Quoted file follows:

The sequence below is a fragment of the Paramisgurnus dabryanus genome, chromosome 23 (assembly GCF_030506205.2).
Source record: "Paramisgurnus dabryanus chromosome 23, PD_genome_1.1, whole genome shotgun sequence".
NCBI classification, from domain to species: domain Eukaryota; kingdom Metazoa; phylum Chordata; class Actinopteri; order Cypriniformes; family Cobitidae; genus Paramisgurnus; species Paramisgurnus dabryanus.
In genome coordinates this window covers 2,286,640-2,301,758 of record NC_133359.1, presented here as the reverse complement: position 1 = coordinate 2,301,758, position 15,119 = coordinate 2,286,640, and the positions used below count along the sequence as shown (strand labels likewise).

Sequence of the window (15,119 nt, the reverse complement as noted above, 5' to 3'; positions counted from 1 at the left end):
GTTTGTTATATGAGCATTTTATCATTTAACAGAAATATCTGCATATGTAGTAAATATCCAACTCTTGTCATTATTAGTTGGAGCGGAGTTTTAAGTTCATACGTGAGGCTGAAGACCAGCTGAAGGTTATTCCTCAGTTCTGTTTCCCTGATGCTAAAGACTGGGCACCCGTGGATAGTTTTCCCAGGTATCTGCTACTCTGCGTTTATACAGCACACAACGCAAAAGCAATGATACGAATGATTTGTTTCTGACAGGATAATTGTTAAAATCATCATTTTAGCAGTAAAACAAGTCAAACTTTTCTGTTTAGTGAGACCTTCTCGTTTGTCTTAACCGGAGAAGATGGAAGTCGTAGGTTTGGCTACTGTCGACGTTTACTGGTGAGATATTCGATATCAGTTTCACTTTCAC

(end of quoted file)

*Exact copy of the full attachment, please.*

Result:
The sequence below is a fragment of the Paramisgurnus dabryanus genome, chromosome 23 (assembly GCF_030506205.2).
Source record: "Paramisgurnus dabryanus chromosome 23, PD_genome_1.1, whole genome shotgun sequence".
NCBI classification, from domain to species: domain Eukaryota; kingdom Metazoa; phylum Chordata; class Actinopteri; order Cypriniformes; family Cobitidae; genus Paramisgurnus; species Paramisgurnus dabryanus.
In genome coordinates this window covers 2,286,640-2,301,758 of record NC_133359.1, presented here as the reverse complement: position 1 = coordinate 2,301,758, position 15,119 = coordinate 2,286,640, and the positions used below count along the sequence as shown (strand labels likewise).

Sequence of the window (15,119 nt, the reverse complement as noted above, 5' to 3'; positions counted from 1 at the left end):
GTTTGTTATATGAGCATTTTATCATTTAACAGAAATATCTGCATATGTAGTAAATATCCAACTCTTGTCATTATTAGTTGGAGCGGAGTTTTAAGTTCATACGTGAGGCTGAAGACCAGCTGAAGGTTATTCCTCAGTTCTGTTTCCCTGATGCTAAAGACTGGGCACCCGTGGATAGTTTTCCCAGGTATCTGCTACTCTGCGTTTATACAGCACACAACGCAAAAGCAATGATACGAATGATTTGTTTCTGACAGGATAATTGTTAAAATCATCATTTTAGCAGTAAAACAAGTCAAACTTTTCTGTTTAGTGAGACCTTCTCGTTTGTCTTAACCGGAGAAGATGGAAGTCGTAGGTTTGGCTACTGTCGACGTTTACTGGTGAGATATTCGATATCAGTTTCACTTTCAC